CNN has a video on why North Korea hates the US, even personally. 

Sunday, July 2, 2017

"Countercultural hospitality"

Today, at the First Baptist Church of the City of Washington DC, youth pastor Alyssa Aldape gave a sermon “Countercultural hospitality”. 

The acoustics of the church made it a little hard to follow, but the sermon seemed to argue the need for openness among Americans to be of personal assistance to some immigrants, such as potential refugees and asylum seekers, beyond the observance of the law.  This might have been applicable to the recent law proposed attacking sanctuary cities, and might have defended some people who, out of commitment of faith, are willing to house some undocumented people, especially in the border states, as has been in the news sometimes.

 The scripture was Matthew 10:40-42 

Friday, June 30, 2017

Congress cracks down on sanctuary cities; Kate's law; MS-13 recruits unaccompanied minors from Central America

The Cato Institute has an important piece opposing the “No Sanctuary for Criminals Act” (H.R. 3003) by Dave Bier, link here.  It would appear from a reading that the Bill probably does require local police to ask immigrant status in routine arrests or traffic stops (“don’t ask, do tell”).  Police departments have said that his approach may sometimes hinder cooperation in immigrant communities.

I don’t see mention of enhancing penalties for people who host immigrants who turn out to be illegal (which is possible but unusual).  Nevertheless, in some border areas, some faith groups have tried to encourage the practice based on their personal moral beliefs.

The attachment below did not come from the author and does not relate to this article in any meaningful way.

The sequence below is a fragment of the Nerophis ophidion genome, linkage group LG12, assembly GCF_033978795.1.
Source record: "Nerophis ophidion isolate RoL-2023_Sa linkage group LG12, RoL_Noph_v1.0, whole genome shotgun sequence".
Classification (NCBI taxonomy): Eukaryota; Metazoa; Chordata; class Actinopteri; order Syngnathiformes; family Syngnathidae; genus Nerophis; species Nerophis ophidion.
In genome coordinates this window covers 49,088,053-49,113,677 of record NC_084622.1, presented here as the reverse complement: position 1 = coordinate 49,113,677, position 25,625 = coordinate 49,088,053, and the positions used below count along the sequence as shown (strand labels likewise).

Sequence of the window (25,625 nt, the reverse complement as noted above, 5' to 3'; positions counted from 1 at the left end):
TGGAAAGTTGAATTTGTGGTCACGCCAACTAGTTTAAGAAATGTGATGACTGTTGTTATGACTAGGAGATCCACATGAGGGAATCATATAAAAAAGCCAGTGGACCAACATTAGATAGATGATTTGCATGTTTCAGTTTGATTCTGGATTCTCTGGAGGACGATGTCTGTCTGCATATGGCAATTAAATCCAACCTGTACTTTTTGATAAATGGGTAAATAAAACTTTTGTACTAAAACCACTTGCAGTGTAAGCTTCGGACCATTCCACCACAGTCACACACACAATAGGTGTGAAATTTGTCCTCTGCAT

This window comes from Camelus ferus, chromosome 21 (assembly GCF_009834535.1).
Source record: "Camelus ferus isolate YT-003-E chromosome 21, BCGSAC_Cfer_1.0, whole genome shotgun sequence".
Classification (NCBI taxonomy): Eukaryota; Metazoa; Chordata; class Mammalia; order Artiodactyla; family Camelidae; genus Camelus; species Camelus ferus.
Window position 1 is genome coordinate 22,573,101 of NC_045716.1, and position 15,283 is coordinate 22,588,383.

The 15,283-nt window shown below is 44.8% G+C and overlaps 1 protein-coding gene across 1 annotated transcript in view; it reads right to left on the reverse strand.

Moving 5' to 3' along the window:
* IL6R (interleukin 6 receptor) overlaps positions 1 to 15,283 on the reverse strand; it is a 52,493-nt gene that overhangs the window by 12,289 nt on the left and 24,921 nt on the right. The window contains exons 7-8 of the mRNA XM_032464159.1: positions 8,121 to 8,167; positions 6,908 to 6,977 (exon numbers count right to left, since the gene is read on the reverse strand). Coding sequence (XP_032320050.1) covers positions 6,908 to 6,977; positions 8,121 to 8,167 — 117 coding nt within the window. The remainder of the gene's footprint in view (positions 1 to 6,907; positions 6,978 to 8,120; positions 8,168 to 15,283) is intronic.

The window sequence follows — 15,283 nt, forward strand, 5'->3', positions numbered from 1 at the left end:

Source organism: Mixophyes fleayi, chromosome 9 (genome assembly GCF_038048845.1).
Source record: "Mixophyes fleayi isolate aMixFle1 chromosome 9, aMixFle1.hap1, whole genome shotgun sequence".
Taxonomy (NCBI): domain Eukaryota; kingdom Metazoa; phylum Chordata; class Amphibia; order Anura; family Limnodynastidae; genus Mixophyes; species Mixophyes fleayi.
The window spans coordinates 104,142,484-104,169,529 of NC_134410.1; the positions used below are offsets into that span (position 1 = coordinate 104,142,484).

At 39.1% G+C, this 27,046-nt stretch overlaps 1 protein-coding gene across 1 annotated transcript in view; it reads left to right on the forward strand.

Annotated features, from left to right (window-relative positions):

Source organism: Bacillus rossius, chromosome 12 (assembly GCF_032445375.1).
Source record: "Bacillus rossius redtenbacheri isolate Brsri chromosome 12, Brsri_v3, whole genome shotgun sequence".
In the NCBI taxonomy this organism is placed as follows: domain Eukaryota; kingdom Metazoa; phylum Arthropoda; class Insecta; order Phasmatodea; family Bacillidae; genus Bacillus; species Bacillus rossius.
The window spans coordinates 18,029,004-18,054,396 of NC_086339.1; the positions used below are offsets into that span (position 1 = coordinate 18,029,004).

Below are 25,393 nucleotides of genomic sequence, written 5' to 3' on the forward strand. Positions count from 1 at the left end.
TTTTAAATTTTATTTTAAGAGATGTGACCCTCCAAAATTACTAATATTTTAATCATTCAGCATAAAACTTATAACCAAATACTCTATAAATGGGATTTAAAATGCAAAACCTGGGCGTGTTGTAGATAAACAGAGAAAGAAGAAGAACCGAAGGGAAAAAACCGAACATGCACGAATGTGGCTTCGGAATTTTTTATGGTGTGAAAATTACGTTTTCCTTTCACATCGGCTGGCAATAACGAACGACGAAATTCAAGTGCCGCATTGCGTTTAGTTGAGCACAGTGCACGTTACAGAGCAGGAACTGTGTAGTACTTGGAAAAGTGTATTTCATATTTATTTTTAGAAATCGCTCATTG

Bier also writes against “Kate’s Law”, which doesn’t seem too effective.  Bier points out that there are serious questions about federalism with both laws.

The Epoch Times has a big article by Charlotte Culbertson about unaccompanied minors from Central America (not including Mexico) being recruited by MS-13 once in the U.S.  It also mentions “sponsors” for the children in some states, but I don’t have any details on how this exist. In some cases, it is possible to remove minor children from detention and place them in foster care (LGBT blog, April 1).

Last Sunday, I did drive by the jail in Snow Hill, MD (SW of Ocean City) where some ICE detainees are held. It is not said to be a desirable facility.

Monday, June 26, 2017

Supreme Court allows most of Trump revised travel ban to go into effect temporarily until it hears case in October

The Supreme Court has allowed a limited travel ban from six “Muslim” countries to go into effect temporarily, while saying it will take up the full case in October.

The Court has ruled that the Trump administration cannot ban travel for foreigners who have a legitimate relationship (probably familial) with someone in the United States (who can provide financial support through the I-864 mechanism)   It would not authorize some kind of de facto “private sponsorship” however for people not yet in the country.  It does seem that people with job offers, or work or study arrangements could be admitted.

The Court seems to buy the idea that security validation from countries with chaotic or very hostile governments is very difficult.

The CNN story is here.

The court was unanimous on the partial ban but 6-3 on allowing the exceptions (Gorsuch voted against allowing them).

The case is Trump v. International Refugee Assistance Project, link.

Jeffrey Toobin points out that the “90 day” period keeps moving forward.

Friday, June 23, 2017

EU rules Russian anti-gay propaganda law in violation of treaty